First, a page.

Festival Republic: Reading, Leeds and Latitude Festivals

A financial and ethical commitment to greener practices is key to Festival Republic’s approach, leading to three star Creative Industry Green ratings for Leeds, Reading and Latitude festivals.

Image Credit: Latitude 2015, Photographer: Dan Medhurst, courtesy of Festival Republic

Festival Republic is a leading UK music events producer with a portfolio of seven music festivals across Europe, including Reading and Leeds Festivals, Latitude Festival, Electric Picnic, and Lollapalooza Berlin. More than half a million people attend the festivals they own and co-produce each year.

Journey to Sustainability: Reading, Leeds and Latitude Festivals

When Festival Republic began addressing sustainability and environmental awareness focusing initially on their flagship Leeds, Reading and Latitude festivals in 2007, they could not have predicted the challenges and rewards they would meet on the way. At times, this has meant decoupling environmental action from financial gain, and focusing on integrating the cost and commitment of green practices. Festival Republic sees environmental sustainability as both an ethical imperative and an investment for the future.

Managing Director Melvin Benn has shown leadership, perseverance and financial commitment in his dedication to reducing the emissions, energy and water use, and waste of the festivals, which have become examples for sustainability in the industry. Festival Republic employs a full time Sustainability Coordinator, responsible for overseeing environmental action at Reading, Leeds and Latitude, and each event has a dedicated environmental budget.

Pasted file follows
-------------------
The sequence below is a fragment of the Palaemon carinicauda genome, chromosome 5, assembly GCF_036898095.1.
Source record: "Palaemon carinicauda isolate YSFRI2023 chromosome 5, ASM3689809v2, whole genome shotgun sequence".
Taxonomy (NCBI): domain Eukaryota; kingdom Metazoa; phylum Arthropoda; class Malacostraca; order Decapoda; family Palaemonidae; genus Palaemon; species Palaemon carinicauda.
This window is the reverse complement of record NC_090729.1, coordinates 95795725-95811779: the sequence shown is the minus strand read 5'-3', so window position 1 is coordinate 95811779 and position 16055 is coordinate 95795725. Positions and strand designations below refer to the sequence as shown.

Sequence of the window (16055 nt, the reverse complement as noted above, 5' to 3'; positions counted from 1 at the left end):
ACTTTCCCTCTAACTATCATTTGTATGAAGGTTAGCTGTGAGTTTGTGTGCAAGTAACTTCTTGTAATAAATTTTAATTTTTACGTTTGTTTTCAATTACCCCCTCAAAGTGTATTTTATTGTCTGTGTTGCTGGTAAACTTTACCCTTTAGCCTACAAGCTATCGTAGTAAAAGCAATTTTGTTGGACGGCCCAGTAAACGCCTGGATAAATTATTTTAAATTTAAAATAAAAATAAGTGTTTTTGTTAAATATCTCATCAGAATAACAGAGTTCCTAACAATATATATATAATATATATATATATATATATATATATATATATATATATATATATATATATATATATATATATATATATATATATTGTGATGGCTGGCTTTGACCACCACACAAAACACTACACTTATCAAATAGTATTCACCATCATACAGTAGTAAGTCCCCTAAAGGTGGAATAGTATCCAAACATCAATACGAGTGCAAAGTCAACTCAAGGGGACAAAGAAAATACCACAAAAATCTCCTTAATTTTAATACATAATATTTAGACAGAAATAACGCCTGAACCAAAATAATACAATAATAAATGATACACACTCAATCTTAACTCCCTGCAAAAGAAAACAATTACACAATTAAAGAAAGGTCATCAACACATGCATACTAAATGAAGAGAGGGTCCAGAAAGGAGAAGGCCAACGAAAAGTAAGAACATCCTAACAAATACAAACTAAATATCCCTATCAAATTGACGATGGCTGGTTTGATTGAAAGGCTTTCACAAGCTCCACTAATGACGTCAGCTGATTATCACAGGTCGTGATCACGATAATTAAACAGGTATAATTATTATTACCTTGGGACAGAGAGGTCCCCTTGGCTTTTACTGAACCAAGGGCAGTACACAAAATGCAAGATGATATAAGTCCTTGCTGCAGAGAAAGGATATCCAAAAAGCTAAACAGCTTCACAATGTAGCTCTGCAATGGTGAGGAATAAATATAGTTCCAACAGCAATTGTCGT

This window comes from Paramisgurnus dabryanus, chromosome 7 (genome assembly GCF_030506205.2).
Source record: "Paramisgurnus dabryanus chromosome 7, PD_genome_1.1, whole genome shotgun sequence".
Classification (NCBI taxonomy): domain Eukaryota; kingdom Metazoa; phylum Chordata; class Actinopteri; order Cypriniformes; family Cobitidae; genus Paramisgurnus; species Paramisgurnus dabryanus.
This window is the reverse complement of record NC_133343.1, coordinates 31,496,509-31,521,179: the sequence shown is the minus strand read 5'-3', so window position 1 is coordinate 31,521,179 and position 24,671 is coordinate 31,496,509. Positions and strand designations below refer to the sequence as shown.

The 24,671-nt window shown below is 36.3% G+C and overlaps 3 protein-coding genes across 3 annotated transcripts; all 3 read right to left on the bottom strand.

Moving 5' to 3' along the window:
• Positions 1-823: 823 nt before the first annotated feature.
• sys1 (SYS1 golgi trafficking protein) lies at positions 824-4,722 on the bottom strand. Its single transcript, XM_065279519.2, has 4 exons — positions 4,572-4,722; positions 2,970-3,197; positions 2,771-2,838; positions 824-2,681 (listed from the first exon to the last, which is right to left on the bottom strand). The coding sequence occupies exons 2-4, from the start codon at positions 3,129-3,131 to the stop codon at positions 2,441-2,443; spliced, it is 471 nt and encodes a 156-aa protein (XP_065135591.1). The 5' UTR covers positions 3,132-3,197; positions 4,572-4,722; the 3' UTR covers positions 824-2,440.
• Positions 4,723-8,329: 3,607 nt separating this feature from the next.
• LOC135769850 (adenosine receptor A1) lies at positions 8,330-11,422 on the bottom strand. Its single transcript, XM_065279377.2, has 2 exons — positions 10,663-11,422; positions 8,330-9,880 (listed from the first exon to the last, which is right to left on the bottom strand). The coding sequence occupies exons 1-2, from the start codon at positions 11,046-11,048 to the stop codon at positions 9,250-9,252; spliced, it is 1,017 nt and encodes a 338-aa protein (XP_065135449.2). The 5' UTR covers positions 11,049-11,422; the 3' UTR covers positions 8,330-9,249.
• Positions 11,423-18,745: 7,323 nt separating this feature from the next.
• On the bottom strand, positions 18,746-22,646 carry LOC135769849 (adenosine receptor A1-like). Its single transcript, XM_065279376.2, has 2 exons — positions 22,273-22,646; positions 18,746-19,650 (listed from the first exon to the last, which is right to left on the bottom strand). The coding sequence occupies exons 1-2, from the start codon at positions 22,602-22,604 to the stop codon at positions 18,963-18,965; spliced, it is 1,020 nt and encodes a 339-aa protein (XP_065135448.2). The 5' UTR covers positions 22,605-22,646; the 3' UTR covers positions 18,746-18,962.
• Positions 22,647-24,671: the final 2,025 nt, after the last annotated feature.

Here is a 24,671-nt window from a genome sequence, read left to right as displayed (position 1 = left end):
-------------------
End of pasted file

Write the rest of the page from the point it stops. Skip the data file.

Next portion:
Operational decisions with an environmental impact are weighed up according to their financial and environmental costs and benefits to strike the balance necessary for a sustainable business.

Since 2009, Leeds and Reading festivals have reduced their total carbon emissions significantly, by more than 20% per audience day. In 2012, Latitude was awarded a Creative Industry Green rating of three stars as well an A Greener Festival Award.

Leeds and Reading also won A Greener Festival Award that year, and have both achieved an IG rating of three stars since 2013. Through working with suppliers, promoting innovation, and creating incentives, Festival Republic has begun to move toward a new, greener standard for outdoor music festivals, providing a creative platform to share and spread their forward-thinking approach, leveraging their position as industry leader to help scale up change across the sector.

Powering the Show

Energy use is one of the largest onsite sources of carbon emissions at outdoor events. Festival Republic has shown commitment to reducing emissions from energy use - using more waste vegetable oil biodiesel to power generators for their festivals. Festival Republic was able to increase the amount of biodiesel at Leeds from 18.5% in 2010 to 24.5% in 2011. Reading also used 18.2% in 2012, up from 12.5% in 2010. These increases were achieved despite challenges including limited supply in parts of the country, unpredictable price fluctuations, and a higher cost for sustainable biodiesel in comparison to regular diesel.

Festival Republic also requires their energy contractor to monitor generators. Research suggests the oversizing of generators is a widespread issue in the festival industry, leading to significant fuel waste, but large-scale monitoring projects are still comparatively rare. Based on the data collected, FR is working to reduce the size and/or number of generators to better match their energy needs and be more efficient about their fuel use. In 2014, they managed to reduce the overall size of the generators at all festivals compared to 2013. This was achieved despite an increase in festival infrastructures and stages.